Worker crushed by 700kg hay bales

bales of hay
A woman was seriously injured after she was crushed by two 700kg hay bales.

A national meat manufacturer has been fined after an employee’s spine was fractured when she was crushed by 700kg hay bales in rural NSW.

JBS Australia, the country’s largest manufacturer of ham and other meats, was found guilty at trial of failing to comply with safety standards.

Agreed facts tendered to court reveal that the admin employee was struck by two falling bales at a “feedlot” in Caroona, about 380km northwest of Sydney, in February 2020.

District Court Judge Andrew Scotting told the court that the employee suffered “ongoing pain and disability” as a result of the incident.

“She requires care and is now reliant on others for assistance (and) has not been able to return to work” Justice Scotting said.

“She misses the interaction with her co-workers and fulfilment that her job gave her. Her mental health has suffered.”

The bales, each weighing about 700kg, had been in a partially constructed stack six bales high when they fell, causing multiple spinal fractures.

bales of hay
A woman was seriously injured after she was crushed by two 700kg hay bales.

At the time, the employee had been conducting moisture testing with another staff member who was using a front-end loader to move the hay.

The court was told the operator did not communicate that the affected employee was in the area before she was trapped underneath the stack.

Justice Scotting said the risks posed by moisture testing were well known and the general practise at the manufacturer was “deficient”.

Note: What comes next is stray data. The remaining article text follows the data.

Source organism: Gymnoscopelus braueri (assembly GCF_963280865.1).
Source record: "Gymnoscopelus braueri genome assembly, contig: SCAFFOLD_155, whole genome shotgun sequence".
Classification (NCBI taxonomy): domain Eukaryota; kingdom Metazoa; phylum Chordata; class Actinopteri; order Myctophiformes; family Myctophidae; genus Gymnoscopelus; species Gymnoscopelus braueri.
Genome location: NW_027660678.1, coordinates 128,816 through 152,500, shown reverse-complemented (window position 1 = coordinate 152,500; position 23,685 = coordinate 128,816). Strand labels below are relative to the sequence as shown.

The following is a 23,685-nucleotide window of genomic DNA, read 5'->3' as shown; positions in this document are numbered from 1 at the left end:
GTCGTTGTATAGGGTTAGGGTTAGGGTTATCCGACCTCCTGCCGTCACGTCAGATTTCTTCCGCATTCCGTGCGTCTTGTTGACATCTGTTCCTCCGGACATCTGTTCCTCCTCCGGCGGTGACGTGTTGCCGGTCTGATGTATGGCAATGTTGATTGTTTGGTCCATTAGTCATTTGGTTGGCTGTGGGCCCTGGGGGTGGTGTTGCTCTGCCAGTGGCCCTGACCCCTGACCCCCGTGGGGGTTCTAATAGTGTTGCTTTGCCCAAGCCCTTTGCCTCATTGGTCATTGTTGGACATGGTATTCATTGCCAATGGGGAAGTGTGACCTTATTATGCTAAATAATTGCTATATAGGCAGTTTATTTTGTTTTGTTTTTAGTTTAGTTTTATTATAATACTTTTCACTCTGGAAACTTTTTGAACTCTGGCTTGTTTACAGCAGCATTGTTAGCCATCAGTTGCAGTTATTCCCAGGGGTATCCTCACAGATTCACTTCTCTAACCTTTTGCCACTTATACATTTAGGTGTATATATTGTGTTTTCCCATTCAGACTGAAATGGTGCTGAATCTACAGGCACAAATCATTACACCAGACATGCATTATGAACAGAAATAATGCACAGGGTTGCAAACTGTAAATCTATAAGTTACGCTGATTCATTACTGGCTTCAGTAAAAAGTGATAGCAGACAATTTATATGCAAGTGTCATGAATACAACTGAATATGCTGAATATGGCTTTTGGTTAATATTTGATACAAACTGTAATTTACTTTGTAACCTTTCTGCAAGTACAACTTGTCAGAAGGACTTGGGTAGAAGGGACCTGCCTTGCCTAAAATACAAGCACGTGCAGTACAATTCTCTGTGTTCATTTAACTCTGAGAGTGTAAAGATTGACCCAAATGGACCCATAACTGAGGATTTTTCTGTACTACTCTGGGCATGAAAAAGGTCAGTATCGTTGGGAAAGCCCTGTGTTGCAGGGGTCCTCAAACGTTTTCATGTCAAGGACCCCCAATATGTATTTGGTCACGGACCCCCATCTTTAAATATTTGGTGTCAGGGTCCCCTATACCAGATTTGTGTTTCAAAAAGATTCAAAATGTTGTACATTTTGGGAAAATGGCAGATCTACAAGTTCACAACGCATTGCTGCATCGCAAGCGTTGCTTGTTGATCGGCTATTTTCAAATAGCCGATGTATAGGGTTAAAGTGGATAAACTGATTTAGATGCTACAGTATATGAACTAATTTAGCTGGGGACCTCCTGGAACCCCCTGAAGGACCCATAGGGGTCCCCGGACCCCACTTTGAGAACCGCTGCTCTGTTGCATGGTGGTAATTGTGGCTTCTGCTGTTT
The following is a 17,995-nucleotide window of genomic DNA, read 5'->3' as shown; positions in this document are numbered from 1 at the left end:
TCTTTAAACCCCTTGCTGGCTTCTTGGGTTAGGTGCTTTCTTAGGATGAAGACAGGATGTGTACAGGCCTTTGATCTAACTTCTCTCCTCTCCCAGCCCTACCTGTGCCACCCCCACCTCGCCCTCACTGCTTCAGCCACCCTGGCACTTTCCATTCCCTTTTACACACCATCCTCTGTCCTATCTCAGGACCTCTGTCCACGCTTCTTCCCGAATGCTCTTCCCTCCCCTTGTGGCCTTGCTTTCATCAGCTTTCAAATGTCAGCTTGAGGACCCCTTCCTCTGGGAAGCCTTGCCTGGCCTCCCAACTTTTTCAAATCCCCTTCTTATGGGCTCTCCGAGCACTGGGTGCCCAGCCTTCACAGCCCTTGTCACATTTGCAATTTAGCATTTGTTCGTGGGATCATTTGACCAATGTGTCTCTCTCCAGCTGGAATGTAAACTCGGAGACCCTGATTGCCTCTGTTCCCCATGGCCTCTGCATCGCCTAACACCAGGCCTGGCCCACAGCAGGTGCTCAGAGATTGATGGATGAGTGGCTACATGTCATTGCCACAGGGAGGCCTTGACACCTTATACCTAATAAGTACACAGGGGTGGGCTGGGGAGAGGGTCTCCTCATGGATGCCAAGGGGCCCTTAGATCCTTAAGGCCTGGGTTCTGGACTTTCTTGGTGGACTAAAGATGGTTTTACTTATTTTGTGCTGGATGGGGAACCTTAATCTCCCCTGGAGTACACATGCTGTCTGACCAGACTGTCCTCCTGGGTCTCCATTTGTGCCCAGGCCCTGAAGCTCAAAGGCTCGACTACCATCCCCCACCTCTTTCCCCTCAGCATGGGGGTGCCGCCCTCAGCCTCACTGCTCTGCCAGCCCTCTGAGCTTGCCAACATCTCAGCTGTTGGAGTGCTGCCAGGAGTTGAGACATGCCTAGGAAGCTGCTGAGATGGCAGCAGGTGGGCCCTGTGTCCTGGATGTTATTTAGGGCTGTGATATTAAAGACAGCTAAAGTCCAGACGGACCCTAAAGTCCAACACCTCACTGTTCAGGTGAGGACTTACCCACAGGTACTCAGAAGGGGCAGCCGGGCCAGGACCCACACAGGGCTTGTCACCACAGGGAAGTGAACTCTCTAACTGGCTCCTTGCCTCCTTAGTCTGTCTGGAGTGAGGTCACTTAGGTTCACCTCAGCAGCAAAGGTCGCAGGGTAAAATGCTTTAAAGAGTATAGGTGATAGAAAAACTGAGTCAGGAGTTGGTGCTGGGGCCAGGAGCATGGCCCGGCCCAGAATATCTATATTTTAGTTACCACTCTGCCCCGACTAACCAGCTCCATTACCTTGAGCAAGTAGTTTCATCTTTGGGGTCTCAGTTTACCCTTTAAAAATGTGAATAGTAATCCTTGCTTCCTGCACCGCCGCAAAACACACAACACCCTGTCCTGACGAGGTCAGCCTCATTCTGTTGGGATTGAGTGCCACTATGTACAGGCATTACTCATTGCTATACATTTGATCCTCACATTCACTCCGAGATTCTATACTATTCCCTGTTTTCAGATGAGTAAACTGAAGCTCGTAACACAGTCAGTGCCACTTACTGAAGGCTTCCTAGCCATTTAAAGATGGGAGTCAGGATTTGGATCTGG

“The offender had a substantial safety system in place, but it failed to identify moisture testing as a discrete task,” he said.

“The offender had a blind spot in its system which had developed over a lengthy period of time.

“The offender failed to be proactive in improving its systems by implementing measures that would go closer to eliminating the risk.”

JBS Australia is operated under the Brazil-based holding company JBS S.A., with the northeast NSW site purchased sometime in 2007.

The court was told the feedlot had been integrated in JBS’s Australian operations, which employed about 6830 workers across the country.

The primary purpose of the feedlot, which employs about 43 people, was to feed and water the 6000 cattle that passed through monthly.

At the time of the incident, Justice Scotting said the feedlot did not have in place written safe work procedure (SWP) for moisture testing.

Generic sliced mettwurst smallgoods meat stick.
JBS Australia is one of the country’s biggest suppliers of ham, bacon and salami. Picture: Supplied

“Within one month of the incident, the offender introduced the Hay Testing Training Manual and the Hay Stacking Manual,” he said.

“The offender also developed the training courses to be used in training workers on the content of the post-incident SWPs.

“The offender expressed regret and extended its sympathy to (the employee) for the injury she suffered as a result of the incident.”

The court was told the feedlot had been in daily contact with the employee’s family and had provided her food and care for her animals.

Quad bikes were banned at feedlots and a trial of proximity detectors was implemented in 2023. A robotics trial was also undertaken.

JBS Australia was ordered to pay a fine of $300,000 as well as the prosecutor’s costs, which are to be agreed at a later date.

The court was told the meat manufacturer had previously pleaded guilty to an offence relating to the death of a contractor in 2017.

The death resulted from a grass fire started by the use of a tractor to mow the grass. A fine of $300,000 was imposed at the time.

JBS has been contacted from comment.